Google Calendar now offers the ability to color code events in a single calendar. More information: http://gmailblog.blogspot.com/2011/05/color-code-your-google-calendar-events.html

Pivot Tables are now available within Google Spreadsheets. This important feature has been frequently requested by LBL users. More information: http://googleenterprise.blogspot.com/2011/05/pivot-tables-now-in-google-spreadsheets.html

Mike Bennett from the IT Division received an IEEE award sponsored by the IEEE Standards Association. The award was presented in recognition for leadership in developing IEEE Std 802.3az-2010™, more commonly known as Energy Efficient Ethernet or EEE in the industry. The standard was published in the fall of 2010. Ratification and publication of the standard marks a remarkable culmination of effort by the industry that was started by Mike Bennett, Bruce Nordman and Ken Christensen and resulted in the formation of a Task Force under the IEEE 802.3 Ethernet Working Group.
"It was rewarding to bring an idea that began as collaboration with Bruce Nordman in EETD and Dr. Ken Christensen at the University of South Florida to fruition as a standard, and it was a privilege to Chair a Task Force with such brilliant and talented engineers. New standard development can be challenging; nonetheless, Task Force members were collegial and truly professional. Additionally, without the great leadership from the Working Group, this project would not have been a success", said Bennett.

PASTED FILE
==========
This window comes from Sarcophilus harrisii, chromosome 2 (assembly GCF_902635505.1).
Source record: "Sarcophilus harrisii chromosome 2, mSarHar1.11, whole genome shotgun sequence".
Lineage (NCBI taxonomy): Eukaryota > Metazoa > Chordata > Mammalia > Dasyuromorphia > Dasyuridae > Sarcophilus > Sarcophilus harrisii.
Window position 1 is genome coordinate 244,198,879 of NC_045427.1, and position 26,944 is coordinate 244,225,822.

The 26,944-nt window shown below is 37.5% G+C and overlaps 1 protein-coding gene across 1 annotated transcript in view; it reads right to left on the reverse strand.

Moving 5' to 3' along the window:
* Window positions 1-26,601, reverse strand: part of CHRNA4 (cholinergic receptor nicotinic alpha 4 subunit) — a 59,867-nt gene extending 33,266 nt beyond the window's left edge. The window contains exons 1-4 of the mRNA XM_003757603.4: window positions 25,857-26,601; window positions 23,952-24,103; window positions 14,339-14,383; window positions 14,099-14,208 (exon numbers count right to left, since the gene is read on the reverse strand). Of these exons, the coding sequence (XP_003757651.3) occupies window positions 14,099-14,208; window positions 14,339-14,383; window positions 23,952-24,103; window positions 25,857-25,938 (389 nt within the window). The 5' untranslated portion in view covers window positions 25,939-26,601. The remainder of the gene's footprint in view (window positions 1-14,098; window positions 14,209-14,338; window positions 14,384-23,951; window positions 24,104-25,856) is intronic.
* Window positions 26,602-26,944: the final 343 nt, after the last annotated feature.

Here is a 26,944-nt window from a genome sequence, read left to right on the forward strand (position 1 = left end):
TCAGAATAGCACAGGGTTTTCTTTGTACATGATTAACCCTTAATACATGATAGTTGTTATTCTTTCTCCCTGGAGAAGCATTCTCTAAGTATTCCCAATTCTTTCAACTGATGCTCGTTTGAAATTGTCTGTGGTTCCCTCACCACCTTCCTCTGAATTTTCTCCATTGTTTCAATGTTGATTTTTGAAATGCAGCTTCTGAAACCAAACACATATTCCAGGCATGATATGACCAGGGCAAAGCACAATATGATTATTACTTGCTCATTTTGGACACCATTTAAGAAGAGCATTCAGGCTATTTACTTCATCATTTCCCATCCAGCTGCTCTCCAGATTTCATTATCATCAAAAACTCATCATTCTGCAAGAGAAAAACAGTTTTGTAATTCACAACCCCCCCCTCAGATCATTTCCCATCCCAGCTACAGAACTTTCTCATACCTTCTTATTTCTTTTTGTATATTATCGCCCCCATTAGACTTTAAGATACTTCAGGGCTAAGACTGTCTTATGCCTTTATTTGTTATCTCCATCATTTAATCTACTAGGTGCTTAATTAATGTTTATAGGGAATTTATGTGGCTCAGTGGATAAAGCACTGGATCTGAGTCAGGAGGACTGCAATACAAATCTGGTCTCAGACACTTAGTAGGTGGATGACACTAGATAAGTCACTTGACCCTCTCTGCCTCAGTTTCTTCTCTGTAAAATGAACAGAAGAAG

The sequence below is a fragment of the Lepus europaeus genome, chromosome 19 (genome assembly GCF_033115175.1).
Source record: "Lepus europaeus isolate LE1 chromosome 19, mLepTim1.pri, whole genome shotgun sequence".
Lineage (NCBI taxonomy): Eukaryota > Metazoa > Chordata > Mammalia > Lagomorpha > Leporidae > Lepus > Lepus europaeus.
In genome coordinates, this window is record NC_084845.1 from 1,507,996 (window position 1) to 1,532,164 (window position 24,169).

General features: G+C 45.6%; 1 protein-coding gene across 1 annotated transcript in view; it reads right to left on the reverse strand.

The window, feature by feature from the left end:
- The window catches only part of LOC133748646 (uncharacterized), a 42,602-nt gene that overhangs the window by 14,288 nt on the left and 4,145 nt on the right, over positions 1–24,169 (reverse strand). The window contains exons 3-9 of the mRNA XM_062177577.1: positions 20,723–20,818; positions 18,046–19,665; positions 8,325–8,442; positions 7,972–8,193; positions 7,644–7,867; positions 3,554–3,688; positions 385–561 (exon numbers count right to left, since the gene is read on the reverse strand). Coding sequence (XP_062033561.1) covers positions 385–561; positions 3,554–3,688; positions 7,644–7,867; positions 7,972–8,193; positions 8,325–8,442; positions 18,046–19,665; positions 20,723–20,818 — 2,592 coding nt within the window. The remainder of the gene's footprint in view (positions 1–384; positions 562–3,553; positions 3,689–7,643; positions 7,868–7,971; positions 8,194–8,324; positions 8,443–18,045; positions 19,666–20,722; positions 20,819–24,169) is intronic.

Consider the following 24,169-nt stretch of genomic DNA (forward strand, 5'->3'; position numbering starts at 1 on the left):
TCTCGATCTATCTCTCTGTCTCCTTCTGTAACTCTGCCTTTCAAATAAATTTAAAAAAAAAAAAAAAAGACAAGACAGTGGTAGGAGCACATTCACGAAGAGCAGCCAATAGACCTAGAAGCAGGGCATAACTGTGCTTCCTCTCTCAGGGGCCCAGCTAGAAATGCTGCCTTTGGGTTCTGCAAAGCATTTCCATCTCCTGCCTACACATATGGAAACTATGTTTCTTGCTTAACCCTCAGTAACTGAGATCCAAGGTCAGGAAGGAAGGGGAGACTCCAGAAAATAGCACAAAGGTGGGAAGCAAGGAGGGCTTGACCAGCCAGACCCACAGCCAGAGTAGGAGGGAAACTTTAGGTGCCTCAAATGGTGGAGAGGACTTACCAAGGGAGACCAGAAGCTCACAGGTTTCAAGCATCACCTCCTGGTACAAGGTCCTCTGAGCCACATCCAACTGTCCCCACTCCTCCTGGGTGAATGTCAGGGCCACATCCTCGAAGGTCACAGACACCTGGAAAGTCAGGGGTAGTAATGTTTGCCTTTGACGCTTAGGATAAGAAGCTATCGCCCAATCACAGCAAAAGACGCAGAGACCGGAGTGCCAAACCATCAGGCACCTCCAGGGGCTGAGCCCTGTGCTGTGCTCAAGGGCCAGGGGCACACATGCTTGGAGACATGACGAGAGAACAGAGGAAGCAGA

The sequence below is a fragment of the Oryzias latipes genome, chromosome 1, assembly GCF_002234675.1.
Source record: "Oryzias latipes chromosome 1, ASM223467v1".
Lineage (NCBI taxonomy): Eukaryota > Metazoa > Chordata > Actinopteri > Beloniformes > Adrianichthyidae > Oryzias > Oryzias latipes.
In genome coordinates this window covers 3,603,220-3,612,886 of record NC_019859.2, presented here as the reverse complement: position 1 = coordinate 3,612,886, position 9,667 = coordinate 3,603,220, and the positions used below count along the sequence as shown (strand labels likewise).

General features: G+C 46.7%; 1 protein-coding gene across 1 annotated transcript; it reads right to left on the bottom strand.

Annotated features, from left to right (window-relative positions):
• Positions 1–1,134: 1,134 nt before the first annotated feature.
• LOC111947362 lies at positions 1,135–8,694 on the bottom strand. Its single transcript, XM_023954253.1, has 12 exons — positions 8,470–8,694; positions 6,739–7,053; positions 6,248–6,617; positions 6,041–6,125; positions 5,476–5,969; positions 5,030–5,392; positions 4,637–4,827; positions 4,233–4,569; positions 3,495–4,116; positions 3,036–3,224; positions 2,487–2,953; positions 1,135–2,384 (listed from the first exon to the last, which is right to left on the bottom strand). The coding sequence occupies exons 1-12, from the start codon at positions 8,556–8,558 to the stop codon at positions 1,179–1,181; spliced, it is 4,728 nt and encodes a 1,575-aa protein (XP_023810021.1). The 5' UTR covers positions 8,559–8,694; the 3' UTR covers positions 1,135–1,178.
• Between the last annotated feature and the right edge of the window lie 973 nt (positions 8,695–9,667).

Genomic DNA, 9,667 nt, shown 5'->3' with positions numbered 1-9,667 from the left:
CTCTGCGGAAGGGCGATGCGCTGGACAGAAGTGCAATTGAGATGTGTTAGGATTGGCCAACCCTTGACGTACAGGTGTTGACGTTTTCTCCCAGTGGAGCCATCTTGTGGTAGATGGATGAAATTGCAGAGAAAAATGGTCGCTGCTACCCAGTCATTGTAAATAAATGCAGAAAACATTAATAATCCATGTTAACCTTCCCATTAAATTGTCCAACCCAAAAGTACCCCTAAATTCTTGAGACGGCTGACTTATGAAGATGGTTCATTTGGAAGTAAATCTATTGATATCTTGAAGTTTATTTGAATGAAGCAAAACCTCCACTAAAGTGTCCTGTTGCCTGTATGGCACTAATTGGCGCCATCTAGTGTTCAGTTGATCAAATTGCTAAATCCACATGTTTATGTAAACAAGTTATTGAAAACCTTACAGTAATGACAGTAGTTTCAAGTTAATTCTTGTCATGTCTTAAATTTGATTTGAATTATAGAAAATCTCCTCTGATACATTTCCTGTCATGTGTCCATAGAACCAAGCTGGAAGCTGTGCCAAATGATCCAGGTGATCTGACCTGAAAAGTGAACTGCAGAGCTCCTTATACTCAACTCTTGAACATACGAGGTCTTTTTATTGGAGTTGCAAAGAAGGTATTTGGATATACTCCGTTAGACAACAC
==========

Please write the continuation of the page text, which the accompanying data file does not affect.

In addition to Mike receiving an IEEE-SA Working Group Chair award for his effort in leading the Task Force, Bruce and Ken received certificates of appreciation for their contributions. Electronic Design Magazine recognized the recently published standard by awarding the standard the 2010 Best Electronic Design in the Communications Wired category. The award was shared with Broadcom Corporation for their extensive EEE portfolio of products.

“This award is a great finishing touch, recognizing the hard work of the many talented engineers who contributed to the standard,” said Bennett. "Energy savings is a key pillar for networks of the future. This award underscores the importance of Energy Efficient Ethernet and is a testament to the work of the industry on the standard. Broadcom is shipping a wide portfolio of products that delivers on the promise of energy efficiency and our ongoing commitment to reduce the environmental impact of networking equipment," said Wael William Diab, Senior Technical Director in the Office of the CTO at Broadcom.